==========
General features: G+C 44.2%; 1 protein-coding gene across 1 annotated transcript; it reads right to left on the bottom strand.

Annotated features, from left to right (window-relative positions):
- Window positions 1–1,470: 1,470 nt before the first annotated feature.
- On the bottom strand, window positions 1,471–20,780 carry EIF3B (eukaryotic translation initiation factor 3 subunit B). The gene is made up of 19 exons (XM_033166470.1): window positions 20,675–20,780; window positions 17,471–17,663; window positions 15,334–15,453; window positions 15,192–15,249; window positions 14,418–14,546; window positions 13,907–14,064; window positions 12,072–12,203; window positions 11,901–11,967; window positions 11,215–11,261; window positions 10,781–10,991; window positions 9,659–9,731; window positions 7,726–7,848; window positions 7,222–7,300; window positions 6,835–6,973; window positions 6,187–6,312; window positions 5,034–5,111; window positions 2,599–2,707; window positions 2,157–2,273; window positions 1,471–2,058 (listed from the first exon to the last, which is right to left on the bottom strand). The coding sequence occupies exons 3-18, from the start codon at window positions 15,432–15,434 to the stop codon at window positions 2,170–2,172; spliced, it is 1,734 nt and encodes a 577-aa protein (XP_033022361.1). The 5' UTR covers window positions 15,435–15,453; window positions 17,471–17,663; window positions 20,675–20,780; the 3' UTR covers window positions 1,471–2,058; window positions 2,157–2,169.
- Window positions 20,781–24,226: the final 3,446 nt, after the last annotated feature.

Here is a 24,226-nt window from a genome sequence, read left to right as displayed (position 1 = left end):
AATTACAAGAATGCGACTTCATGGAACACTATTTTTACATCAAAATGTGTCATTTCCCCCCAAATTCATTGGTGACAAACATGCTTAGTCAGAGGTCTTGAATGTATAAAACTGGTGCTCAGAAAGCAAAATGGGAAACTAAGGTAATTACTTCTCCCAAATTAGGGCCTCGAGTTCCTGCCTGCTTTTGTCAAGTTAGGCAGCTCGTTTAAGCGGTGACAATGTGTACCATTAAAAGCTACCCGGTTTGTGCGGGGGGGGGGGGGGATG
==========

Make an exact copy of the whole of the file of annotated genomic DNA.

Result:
General features: G+C 44.2%; 1 protein-coding gene across 1 annotated transcript; it reads right to left on the bottom strand.

Annotated features, from left to right (window-relative positions):
- Window positions 1–1,470: 1,470 nt before the first annotated feature.
- On the bottom strand, window positions 1,471–20,780 carry EIF3B (eukaryotic translation initiation factor 3 subunit B). The gene is made up of 19 exons (XM_033166470.1): window positions 20,675–20,780; window positions 17,471–17,663; window positions 15,334–15,453; window positions 15,192–15,249; window positions 14,418–14,546; window positions 13,907–14,064; window positions 12,072–12,203; window positions 11,901–11,967; window positions 11,215–11,261; window positions 10,781–10,991; window positions 9,659–9,731; window positions 7,726–7,848; window positions 7,222–7,300; window positions 6,835–6,973; window positions 6,187–6,312; window positions 5,034–5,111; window positions 2,599–2,707; window positions 2,157–2,273; window positions 1,471–2,058 (listed from the first exon to the last, which is right to left on the bottom strand). The coding sequence occupies exons 3-18, from the start codon at window positions 15,432–15,434 to the stop codon at window positions 2,170–2,172; spliced, it is 1,734 nt and encodes a 577-aa protein (XP_033022361.1). The 5' UTR covers window positions 15,435–15,453; window positions 17,471–17,663; window positions 20,675–20,780; the 3' UTR covers window positions 1,471–2,058; window positions 2,157–2,169.
- Window positions 20,781–24,226: the final 3,446 nt, after the last annotated feature.

Here is a 24,226-nt window from a genome sequence, read left to right as displayed (position 1 = left end):
AATTACAAGAATGCGACTTCATGGAACACTATTTTTACATCAAAATGTGTCATTTCCCCCCAAATTCATTGGTGACAAACATGCTTAGTCAGAGGTCTTGAATGTATAAAACTGGTGCTCAGAAAGCAAAATGGGAAACTAAGGTAATTACTTCTCCCAAATTAGGGCCTCGAGTTCCTGCCTGCTTTTGTCAAGTTAGGCAGCTCGTTTAAGCGGTGACAATGTGTACCATTAAAAGCTACCCGGTTTGTGCGGGGGGGGGGGGGGATG